Archive for January 2011

Windows Server Says, “Network Cable Unplugged” When It’s Not?!?

Once again, stuck managing a Windows box. Yeah, I know, I’ll whine, bitch, moan, and cry you a river another time.

The Problem: Using the secondary NIC (PNET/VLAN), I found a lock of packet collision during negotiation, handshaking, and identification, causing Windows to give up and basically say, “well, since it’s not working, the cable must physically have been removed, because there’s no way I could ever be wrong.”

Wro…. err…. incorrect, Windows. (You’re wrong.)

The Discoveries: The truth was, at least in my case, that it wasn’t properly handling the gigabit capabilities of the card on the box. I’m not the administrator for these machines (though they’re housed in our datacenter), so I can’t be certain that nothing had changed recently, but their staff said nothing at all had been modified. Perhaps that really was the case, and nothing had been changed — Windows has been known to do stranger things than this, of course, sometimes out of the blue.

The Solution (for my case): Go to the screen where you can view your network adapters (your version of Windows dictates the path of navigation, hence the ambiguity). Next, right-click the adapter with the “Network Cable Unplugged” message and click “Properties.” Click the appropriate button to configure the network adapter. Then click the tab on that dialog for “Settings” or something of the like (sorry, but I logged out in a hurry, so this is from memory), and you’ll see a list of parameters on the left, with their values on the right. Find one related to speed and duplex, and if you see it set to “Auto” or similar, drop it to “100Mbps Full Duplex” and click OK. Close the properties dialog by clicking “OK” and see if the settings are already bringing the network adapter back online. If not, disable and re-enable the adapter, and – if it was indeed the same issue – you should be back online within a few seconds.

Distributing’s Synchronization Infrastructure

Several days ago, the primary server hosting all of the data comprising the site for synchrony with all of the mirrors around the world became completely inaccessible. Due to security policies with the provider hosting the server, it was some time before we were able to have the machine returned to normal operational status. As a result, network content became stale, and automated tests on the mirrors saw them as outdated and deactivated them. It pointed out a flaw that, though this time was just an inconvenience, has the potential to grow into something more serious – including a sort of self-denial-of-service, if you will, if it went unnoticed for several days and all mirrors were seen as outdated.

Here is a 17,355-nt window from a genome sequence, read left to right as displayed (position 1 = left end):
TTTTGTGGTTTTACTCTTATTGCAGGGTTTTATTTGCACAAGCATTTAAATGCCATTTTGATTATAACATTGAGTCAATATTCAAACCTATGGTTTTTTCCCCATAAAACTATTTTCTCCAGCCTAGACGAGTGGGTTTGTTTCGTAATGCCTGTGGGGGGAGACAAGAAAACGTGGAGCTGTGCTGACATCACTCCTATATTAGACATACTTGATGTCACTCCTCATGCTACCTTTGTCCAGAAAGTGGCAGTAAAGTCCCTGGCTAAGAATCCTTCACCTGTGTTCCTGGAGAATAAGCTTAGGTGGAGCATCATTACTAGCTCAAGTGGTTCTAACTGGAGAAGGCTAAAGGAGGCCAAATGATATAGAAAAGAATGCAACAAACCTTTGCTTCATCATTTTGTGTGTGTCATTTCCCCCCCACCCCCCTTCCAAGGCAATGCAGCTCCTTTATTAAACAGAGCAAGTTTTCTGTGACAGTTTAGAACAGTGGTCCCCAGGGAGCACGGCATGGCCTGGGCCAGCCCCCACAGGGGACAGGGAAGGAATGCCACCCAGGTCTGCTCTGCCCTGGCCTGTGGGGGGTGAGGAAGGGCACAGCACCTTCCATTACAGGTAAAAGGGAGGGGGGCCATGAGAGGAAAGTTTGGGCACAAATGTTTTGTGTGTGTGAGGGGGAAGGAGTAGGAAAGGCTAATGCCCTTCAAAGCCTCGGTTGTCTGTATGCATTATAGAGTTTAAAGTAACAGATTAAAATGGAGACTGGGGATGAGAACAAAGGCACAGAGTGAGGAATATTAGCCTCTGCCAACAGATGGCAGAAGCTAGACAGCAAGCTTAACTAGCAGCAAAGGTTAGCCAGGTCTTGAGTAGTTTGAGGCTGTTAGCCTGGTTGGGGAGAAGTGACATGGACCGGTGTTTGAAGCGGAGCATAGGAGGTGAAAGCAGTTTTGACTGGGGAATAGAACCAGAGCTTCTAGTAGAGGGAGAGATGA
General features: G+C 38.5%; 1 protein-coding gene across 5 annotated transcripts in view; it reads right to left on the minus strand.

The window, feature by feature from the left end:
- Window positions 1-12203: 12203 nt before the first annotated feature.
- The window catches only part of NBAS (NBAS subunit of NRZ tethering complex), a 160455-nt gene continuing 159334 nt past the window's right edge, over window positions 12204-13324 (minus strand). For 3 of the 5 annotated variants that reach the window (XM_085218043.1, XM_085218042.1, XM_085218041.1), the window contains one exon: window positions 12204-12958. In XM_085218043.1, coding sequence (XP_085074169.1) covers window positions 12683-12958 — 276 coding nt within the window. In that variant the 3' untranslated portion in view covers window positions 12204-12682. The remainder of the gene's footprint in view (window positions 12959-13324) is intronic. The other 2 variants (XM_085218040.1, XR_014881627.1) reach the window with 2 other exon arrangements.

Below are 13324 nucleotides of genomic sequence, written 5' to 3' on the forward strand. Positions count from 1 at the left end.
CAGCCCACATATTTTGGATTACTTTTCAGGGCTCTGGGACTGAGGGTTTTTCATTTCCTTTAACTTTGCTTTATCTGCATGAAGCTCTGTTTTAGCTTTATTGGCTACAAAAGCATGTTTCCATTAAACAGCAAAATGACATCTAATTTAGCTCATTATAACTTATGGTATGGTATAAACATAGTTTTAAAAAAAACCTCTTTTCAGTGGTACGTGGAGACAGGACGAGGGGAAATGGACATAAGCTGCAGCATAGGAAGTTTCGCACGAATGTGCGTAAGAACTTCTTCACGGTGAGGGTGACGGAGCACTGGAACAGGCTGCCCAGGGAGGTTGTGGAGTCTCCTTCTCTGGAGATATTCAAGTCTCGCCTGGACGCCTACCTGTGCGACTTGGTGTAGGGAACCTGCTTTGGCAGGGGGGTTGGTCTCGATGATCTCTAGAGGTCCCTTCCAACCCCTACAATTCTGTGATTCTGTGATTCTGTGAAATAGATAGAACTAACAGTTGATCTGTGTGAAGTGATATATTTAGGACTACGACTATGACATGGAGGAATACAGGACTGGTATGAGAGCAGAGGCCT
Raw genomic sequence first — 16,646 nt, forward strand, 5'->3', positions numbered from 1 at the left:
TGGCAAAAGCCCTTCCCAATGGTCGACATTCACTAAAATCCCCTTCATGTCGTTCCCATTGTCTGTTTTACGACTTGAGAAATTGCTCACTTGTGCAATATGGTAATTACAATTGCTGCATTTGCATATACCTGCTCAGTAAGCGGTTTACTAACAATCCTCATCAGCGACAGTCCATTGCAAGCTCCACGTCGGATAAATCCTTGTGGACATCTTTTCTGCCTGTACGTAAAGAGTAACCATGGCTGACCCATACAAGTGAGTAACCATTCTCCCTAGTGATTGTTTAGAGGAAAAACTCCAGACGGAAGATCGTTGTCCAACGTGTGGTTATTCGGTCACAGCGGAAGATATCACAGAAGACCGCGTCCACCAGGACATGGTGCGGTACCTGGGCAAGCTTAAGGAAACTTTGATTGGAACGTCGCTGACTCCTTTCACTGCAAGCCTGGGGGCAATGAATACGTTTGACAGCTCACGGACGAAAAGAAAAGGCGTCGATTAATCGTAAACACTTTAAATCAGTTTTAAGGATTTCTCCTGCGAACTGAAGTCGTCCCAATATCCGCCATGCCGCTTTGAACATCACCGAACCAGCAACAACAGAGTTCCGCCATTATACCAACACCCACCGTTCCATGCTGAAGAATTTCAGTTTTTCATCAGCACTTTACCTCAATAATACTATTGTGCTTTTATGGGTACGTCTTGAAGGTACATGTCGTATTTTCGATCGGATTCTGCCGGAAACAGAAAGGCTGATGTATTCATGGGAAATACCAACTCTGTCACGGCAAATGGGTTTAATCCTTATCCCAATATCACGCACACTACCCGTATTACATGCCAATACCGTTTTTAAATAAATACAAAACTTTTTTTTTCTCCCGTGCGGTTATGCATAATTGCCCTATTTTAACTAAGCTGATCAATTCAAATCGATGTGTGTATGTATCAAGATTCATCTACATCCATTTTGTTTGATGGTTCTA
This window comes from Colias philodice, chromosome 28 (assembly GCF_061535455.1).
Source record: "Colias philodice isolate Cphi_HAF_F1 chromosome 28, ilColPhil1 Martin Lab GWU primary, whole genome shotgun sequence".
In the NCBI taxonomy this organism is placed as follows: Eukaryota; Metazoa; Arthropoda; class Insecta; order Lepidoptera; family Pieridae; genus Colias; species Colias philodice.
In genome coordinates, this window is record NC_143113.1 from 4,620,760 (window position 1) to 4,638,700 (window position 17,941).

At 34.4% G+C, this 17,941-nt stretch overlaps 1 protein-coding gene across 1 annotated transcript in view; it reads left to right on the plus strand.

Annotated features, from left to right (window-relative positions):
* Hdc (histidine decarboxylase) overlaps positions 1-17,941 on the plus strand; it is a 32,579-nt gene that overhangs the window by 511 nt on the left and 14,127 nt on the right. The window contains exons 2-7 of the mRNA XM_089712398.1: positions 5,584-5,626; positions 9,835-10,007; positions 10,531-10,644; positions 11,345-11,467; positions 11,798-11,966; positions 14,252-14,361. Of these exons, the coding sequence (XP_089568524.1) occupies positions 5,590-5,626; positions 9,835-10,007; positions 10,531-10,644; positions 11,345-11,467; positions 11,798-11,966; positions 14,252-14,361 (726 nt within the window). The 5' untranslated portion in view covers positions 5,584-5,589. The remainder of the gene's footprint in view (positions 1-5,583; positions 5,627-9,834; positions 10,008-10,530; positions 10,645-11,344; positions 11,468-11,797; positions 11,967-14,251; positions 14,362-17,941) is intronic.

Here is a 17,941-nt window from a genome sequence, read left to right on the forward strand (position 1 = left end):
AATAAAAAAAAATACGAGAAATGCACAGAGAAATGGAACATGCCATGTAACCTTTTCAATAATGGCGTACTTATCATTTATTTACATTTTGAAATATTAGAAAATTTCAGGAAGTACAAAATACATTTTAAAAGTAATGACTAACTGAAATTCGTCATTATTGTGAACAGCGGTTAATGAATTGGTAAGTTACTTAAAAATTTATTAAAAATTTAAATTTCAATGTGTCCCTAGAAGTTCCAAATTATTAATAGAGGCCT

Mark Scholten from Stream Service, an ISP based in the Netherlands and provider of an official mirror for their countrymen at, offered to put up a second rsync server, which gave me an idea: take the load off the primary server by distributing it across three regions.

(Click the image to view the full size version.)

Mark set up the European (EU) box in their Amsterdam datacenter, we (Parasane) had already set up an emergency rsync mirror in case the primary dropped out again which would be repurposed for the Americas (AA), and I contacted Chris Chan at CommuniLink in Hong Kong for what would become the Asia-Pacific (AP) region. Chris had submitted an application to the official waiting list to become an official PHP mirror back in February of 2010.

Compiling data over the course of the last 12 months from mirrors in our network which had it readily available, accurate, and up to date, I drew out a plan for the regions so as to limit the load and stress on each new mirror. Thus, the tri-colored map above. I also learned in the process that we will have served roughly 223 gigabytes of data over HTTP, network-wide, by the end of January, 2011, which averages out to about 1.9GB per mirror, per day, with the 115 active mirrors we have worldwide as of right now.

Setting myself an arbitrary date of 30 April, 2011, the goal is to have all existing official mirrors flipped over to using the rsync server designated for their country. Visitors to should see no difference and should experience no negative impact during the transition, but the benefits will be great: far less of a likelihood of a mirror being automatically dropped from rotation due to stale content; the ability of the maintainer to decrease the amount of time to synchronize their mirror to hourly, providing the freshest content as it becomes available; less latency and greater speeds for many of those who are far from the current central rsync server; far, far less stress on our own network.

The immediate goal is ensuring that there are no snags, and that we can successfully synchronize all of the data to the website mirrors without omission. Beginning right away, I’ll be coordinating privately and directly with a few mirrors around the world to beta test the new layered design according to the rsync distribution plan. By 12 February of this year – a bit more than two weeks from now – I hope (and expect) to have all of the kinks straightened out. After that, we’ll begin migrating the rest of the network in its entirety to the new design.

All new mirrors from that point forward will be instructed to use their local rsync mirror as well, as defined by the map above.

It’s no large task, of course, but I’m hoping that the addition of just three new servers will help to ensure the health and stability of the network as a whole for years to come. While I don’t expect anyone to notice any difference – good or bad – in the user experience, behind the scenes I think we’ll not only see some differences in operations, but also begin to come up with even more ways to improve performance in the future.